Searching out a lost Leonardo

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The New York Times have reported on the hunt for a lost Leonardo da Vinci fresco in Florence's Palazzo Vecchio. Dr Maurizio Seracini, a professor of engineering at the University of California, San Diego, is leading the technical investigation of the Hall of Five Hundred.

The painting, entitled ‘The Battle of Anghiari’, is thought to be Leonardo's largest work, but was never finished. The completed central scene is known from Leonardo's preparatory drawings and from copies by contemporary artists-but by the 1560s, it had been painted over by Vasari.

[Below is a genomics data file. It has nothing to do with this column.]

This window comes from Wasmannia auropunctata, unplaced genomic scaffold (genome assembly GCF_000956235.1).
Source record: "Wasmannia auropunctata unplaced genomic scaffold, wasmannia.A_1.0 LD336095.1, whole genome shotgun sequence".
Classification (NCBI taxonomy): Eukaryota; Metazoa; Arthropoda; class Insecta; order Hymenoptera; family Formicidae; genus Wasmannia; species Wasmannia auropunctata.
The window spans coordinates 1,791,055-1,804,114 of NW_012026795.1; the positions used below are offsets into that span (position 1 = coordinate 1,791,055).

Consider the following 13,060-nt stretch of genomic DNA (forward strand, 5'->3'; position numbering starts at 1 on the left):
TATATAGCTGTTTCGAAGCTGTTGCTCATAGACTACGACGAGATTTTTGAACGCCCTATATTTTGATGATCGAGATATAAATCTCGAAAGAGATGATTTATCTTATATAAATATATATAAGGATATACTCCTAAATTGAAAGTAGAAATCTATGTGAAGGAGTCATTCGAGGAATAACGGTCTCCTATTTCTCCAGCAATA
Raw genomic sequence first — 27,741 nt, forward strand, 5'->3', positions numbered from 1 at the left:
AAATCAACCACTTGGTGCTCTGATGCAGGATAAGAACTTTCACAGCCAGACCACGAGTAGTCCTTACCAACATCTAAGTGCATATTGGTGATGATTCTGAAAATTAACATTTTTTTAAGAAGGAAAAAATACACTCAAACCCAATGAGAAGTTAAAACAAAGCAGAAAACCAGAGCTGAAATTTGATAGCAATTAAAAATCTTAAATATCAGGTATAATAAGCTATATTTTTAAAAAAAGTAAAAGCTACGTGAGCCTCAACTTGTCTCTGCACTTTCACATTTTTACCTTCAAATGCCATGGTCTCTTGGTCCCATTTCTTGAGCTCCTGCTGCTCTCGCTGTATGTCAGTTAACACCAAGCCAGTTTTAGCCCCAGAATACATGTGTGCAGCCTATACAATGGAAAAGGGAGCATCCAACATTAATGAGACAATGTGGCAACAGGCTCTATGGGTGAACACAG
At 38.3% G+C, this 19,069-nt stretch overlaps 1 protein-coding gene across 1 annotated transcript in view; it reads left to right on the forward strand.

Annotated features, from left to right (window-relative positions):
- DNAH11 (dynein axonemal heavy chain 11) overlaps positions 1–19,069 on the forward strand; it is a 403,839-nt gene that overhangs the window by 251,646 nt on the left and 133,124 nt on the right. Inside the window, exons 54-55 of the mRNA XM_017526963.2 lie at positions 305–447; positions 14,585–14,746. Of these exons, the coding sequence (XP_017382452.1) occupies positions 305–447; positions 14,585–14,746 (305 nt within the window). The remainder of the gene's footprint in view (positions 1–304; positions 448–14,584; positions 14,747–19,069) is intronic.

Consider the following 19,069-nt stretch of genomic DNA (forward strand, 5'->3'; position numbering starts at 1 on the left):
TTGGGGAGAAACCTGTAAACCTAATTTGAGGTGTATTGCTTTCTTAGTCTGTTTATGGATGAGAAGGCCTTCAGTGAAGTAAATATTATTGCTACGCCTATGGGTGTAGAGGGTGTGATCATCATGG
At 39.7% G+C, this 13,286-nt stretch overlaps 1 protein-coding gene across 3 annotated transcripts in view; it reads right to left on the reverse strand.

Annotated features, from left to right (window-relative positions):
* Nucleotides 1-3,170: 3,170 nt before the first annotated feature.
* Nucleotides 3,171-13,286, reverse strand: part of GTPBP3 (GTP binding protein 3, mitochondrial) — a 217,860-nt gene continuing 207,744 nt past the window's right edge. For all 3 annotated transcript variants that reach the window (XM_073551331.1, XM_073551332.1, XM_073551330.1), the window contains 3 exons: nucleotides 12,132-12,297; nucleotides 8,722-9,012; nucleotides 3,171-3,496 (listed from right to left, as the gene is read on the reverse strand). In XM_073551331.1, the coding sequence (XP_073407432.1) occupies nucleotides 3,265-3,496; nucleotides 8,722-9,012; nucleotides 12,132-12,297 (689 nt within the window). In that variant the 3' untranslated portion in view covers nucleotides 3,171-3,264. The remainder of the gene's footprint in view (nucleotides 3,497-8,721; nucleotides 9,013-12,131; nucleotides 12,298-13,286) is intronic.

In 1975, when Dr Seracini studied one of Vasari's battle scenes, he noticed a tiny flag with two words, ‘Cerca Trova’- he who seeks, finds. Seracini took it to be a reference to Leonardo's work hidden beneath.

Returning in 2000 to map the room using infrared and laser technology, Seracini and his tem found that the area painted by Leonardo was indeed beneath the ‘Cerca Trova’ spot. Analysis also showed that Vasari had not plastered directly over Leonardo's work but had instead protected the older fresco with a new layer of bricks-and a gap of 1-3 centimetres. Seracini and his team including physicists in the United States, Italy's nuclear-energy agency and universities in the Netherlands and Russia are now using further non-invasive technologies to try and image the Leonardo fresco.

If the painting is still there, what should be done with it? If you would like to debate the question, go to John Tierney's New York Times blog.